U.S. Defense Secretary and his South Korean counterpart on Friday hailed a promise by North Korea to abandon its nuclear program, but stressed the need for verifiable progress.
In a joint communique following 2 1/2 hours of annual defense consultations, the two welcomed Pyongyang's promise in six-party talks to abandon its development of nuclear weapons, but added that concerns remain.
"Both sides noted that North Korea's continued development of weapons of mass destruction and long-range missiles, along with the danger of proliferation of those weapons and technologies, are causes of significant concern," the communique said.
It said they were hopeful it would "facilitate the verifiable nuclear dismantlement in order to realize the denuclearization of the Korean Peninsula at the earliest opportunity."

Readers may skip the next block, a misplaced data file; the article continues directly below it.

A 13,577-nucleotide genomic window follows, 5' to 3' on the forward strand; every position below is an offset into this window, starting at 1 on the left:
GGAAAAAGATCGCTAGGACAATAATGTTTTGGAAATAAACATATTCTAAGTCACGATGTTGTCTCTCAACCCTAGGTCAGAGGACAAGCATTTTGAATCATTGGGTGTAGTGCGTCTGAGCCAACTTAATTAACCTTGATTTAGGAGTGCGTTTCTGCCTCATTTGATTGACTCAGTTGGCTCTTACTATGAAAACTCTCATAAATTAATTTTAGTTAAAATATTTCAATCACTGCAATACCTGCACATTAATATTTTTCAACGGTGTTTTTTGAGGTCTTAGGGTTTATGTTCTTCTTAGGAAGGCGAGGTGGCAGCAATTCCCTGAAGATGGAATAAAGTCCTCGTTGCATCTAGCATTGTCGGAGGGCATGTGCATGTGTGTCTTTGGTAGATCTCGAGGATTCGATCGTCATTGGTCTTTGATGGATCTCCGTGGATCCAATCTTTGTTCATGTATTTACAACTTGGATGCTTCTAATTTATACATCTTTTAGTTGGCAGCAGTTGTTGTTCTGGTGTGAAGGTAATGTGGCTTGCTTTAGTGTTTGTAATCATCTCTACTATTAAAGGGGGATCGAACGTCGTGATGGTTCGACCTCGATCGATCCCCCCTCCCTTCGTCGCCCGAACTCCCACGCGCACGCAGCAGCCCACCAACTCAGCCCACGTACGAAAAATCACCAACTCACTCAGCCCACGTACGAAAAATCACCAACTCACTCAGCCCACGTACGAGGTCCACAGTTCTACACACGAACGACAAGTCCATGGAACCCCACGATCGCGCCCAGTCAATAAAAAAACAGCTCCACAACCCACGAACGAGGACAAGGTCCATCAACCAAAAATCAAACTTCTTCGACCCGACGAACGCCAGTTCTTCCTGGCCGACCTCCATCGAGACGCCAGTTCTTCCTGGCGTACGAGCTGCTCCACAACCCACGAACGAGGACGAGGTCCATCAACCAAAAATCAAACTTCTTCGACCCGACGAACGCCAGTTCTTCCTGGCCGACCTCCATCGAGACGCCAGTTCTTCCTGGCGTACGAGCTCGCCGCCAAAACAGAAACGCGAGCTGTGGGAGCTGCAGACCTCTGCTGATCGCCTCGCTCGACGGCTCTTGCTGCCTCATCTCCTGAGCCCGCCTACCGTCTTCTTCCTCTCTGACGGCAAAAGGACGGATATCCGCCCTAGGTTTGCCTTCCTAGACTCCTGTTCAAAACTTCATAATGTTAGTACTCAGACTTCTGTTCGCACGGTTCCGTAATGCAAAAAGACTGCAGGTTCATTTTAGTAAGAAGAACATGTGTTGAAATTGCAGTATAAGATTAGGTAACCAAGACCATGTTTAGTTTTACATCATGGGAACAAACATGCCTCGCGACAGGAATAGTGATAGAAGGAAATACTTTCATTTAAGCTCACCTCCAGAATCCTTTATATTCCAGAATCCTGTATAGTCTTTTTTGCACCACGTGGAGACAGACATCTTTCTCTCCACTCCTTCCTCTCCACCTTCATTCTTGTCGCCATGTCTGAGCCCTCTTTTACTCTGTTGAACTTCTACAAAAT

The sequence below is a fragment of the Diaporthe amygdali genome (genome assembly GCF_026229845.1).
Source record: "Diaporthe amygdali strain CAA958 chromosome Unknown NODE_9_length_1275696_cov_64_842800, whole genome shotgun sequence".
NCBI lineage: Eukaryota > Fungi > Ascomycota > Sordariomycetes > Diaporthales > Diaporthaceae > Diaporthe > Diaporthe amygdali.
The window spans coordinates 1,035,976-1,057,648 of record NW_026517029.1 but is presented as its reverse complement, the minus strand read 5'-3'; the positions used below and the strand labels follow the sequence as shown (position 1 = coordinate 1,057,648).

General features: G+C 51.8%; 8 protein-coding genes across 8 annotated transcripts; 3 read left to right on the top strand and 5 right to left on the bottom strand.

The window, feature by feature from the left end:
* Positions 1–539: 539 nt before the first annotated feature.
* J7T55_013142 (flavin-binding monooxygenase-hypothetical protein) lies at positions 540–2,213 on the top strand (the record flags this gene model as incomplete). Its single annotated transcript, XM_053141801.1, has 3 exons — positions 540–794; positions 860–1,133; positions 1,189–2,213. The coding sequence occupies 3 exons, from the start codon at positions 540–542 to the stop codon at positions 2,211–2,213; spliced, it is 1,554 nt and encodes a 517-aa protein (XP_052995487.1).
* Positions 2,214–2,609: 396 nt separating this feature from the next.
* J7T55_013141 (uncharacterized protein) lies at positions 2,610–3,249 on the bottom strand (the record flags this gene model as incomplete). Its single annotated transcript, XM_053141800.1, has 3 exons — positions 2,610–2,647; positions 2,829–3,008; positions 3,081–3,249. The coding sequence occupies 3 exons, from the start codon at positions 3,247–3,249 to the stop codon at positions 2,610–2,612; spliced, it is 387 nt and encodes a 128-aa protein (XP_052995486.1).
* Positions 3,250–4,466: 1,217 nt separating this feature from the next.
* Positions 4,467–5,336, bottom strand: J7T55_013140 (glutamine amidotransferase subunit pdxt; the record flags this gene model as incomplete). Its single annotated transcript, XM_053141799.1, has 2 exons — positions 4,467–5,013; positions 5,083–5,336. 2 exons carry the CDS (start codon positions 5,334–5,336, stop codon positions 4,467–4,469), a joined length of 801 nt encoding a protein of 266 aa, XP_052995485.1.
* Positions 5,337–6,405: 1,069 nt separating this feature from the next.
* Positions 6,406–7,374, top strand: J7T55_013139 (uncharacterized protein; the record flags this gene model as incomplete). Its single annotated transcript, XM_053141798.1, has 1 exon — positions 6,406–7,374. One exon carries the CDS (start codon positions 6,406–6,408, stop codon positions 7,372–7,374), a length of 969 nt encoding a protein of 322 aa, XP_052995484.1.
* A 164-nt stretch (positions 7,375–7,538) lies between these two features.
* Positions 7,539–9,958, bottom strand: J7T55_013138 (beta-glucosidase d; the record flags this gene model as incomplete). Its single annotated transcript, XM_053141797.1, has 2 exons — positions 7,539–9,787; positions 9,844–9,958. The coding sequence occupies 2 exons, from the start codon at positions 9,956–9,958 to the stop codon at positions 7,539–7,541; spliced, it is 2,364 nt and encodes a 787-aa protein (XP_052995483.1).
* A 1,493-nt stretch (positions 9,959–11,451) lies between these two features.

During the talks, Donald H. Rumsfeld and Defense Minister Yoon Kwang-ung also agreed to "appropriately accelerate discussions on command relations and wartime operational control." Seoul has been seeking control of the joint command of troops here during wartime.
In a news conference, Rumsfeld said the U.S. welcomes efforts by Korea to "take on more responsibility," reports the AP.